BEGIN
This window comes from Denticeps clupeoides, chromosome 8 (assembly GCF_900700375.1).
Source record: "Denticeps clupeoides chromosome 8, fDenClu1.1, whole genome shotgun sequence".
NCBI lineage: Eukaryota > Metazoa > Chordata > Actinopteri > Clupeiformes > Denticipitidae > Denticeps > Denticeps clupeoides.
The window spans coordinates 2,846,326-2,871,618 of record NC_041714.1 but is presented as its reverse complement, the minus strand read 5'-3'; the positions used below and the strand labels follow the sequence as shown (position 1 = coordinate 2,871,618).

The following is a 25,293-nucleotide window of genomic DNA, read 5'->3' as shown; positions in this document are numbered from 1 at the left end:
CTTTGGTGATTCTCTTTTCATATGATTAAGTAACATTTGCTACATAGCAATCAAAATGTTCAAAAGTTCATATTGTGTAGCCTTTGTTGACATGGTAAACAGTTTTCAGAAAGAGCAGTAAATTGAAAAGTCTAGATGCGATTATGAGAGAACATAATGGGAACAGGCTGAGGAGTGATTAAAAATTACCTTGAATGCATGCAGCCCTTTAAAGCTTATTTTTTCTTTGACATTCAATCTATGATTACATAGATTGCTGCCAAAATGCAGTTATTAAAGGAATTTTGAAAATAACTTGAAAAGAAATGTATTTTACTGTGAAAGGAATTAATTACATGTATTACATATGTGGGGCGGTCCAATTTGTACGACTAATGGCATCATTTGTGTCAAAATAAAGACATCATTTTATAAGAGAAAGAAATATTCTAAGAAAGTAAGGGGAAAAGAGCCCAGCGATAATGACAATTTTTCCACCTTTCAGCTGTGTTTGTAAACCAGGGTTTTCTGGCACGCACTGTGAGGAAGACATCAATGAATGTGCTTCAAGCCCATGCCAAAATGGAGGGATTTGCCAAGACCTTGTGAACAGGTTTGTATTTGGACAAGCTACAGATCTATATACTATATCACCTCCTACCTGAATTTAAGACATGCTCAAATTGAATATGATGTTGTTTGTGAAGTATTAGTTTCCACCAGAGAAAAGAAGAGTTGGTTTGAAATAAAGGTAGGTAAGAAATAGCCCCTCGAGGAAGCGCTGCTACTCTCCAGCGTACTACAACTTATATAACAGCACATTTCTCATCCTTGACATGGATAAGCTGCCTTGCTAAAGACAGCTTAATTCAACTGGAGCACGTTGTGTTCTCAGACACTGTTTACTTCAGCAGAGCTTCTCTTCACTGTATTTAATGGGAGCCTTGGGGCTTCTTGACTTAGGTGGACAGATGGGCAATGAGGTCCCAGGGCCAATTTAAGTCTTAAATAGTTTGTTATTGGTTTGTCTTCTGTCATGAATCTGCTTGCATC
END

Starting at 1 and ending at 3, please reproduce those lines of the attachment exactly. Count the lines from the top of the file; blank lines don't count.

This window comes from Denticeps clupeoides, chromosome 8 (assembly GCF_900700375.1).
Source record: "Denticeps clupeoides chromosome 8, fDenClu1.1, whole genome shotgun sequence".
NCBI lineage: Eukaryota > Metazoa > Chordata > Actinopteri > Clupeiformes > Denticipitidae > Denticeps > Denticeps clupeoides.